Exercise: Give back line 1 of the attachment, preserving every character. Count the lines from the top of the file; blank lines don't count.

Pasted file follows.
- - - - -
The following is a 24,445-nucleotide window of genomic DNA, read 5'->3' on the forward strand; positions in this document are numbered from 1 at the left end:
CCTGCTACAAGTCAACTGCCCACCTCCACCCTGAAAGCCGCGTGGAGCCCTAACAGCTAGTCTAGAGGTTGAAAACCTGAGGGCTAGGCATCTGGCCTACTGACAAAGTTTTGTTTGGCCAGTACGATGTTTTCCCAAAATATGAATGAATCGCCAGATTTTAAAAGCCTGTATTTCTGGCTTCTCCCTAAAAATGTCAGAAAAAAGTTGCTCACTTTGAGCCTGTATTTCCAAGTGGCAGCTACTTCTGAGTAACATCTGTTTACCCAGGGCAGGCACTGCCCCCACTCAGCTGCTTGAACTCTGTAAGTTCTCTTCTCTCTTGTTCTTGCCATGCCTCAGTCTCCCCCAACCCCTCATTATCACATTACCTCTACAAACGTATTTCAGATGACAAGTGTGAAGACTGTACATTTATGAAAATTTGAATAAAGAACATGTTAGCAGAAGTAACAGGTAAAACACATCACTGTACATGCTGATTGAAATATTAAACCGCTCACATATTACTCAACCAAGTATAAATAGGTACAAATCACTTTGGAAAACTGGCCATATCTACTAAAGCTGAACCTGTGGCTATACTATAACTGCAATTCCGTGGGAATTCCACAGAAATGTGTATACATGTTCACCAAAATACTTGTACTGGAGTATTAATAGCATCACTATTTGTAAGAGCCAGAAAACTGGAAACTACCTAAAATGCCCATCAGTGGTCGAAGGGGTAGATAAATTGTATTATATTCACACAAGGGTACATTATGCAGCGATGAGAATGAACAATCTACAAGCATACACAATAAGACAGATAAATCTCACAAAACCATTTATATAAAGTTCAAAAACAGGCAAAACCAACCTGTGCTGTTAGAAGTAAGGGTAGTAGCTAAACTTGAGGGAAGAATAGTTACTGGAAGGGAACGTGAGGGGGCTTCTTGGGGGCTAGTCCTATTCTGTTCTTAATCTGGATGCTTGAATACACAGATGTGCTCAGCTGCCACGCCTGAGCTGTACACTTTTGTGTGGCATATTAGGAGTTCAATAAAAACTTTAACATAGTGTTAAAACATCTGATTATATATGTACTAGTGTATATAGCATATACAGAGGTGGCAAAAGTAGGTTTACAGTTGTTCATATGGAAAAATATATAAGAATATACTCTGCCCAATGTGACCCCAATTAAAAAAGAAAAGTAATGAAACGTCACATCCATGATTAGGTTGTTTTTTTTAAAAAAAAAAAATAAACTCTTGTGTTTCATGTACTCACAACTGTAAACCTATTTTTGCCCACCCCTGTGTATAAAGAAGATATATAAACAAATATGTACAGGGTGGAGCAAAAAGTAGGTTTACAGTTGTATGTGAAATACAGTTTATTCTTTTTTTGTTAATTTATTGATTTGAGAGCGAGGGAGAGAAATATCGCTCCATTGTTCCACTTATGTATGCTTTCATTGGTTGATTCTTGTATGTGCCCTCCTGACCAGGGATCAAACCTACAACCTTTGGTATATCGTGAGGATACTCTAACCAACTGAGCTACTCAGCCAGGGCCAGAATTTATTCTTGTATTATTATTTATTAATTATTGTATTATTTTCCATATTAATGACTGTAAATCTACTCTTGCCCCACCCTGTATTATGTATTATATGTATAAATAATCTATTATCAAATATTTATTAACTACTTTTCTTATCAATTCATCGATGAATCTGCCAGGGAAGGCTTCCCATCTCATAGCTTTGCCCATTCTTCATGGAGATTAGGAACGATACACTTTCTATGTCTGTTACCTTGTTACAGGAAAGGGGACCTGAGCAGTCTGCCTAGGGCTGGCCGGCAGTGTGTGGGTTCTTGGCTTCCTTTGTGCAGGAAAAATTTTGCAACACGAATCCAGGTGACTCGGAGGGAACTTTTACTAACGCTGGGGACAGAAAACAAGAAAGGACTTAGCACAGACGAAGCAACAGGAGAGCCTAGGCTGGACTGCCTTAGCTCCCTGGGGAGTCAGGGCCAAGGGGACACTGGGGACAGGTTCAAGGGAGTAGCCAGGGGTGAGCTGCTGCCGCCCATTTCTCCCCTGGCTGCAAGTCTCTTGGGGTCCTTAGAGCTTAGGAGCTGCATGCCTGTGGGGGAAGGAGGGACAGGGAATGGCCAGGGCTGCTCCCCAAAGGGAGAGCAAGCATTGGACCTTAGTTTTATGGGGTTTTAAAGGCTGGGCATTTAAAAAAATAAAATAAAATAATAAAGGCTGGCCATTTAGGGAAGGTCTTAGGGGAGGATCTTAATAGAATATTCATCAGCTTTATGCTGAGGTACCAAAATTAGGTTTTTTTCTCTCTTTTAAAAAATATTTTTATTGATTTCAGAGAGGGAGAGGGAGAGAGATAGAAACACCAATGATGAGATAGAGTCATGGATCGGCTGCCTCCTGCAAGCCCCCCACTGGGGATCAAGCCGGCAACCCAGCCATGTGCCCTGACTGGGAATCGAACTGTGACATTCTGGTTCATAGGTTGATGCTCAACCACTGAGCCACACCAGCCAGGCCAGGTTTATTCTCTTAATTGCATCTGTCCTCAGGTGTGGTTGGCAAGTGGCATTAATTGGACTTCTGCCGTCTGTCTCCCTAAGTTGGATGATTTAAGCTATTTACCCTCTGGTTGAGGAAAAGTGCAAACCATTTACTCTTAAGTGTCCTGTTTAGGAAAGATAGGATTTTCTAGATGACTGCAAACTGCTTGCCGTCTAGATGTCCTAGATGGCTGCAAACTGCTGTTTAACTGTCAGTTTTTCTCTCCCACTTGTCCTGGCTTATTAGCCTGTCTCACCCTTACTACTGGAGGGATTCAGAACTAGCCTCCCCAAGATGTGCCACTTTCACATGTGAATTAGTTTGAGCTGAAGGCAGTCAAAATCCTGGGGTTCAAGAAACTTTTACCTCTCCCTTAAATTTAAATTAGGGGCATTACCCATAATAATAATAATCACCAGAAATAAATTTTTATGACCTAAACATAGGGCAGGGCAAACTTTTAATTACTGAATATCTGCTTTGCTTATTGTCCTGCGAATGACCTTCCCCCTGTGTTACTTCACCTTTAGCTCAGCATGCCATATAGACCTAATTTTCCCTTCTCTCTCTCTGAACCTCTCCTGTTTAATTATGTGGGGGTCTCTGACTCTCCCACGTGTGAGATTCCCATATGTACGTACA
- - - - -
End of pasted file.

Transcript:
The following is a 24,445-nucleotide window of genomic DNA, read 5'->3' on the forward strand; positions in this document are numbered from 1 at the left end: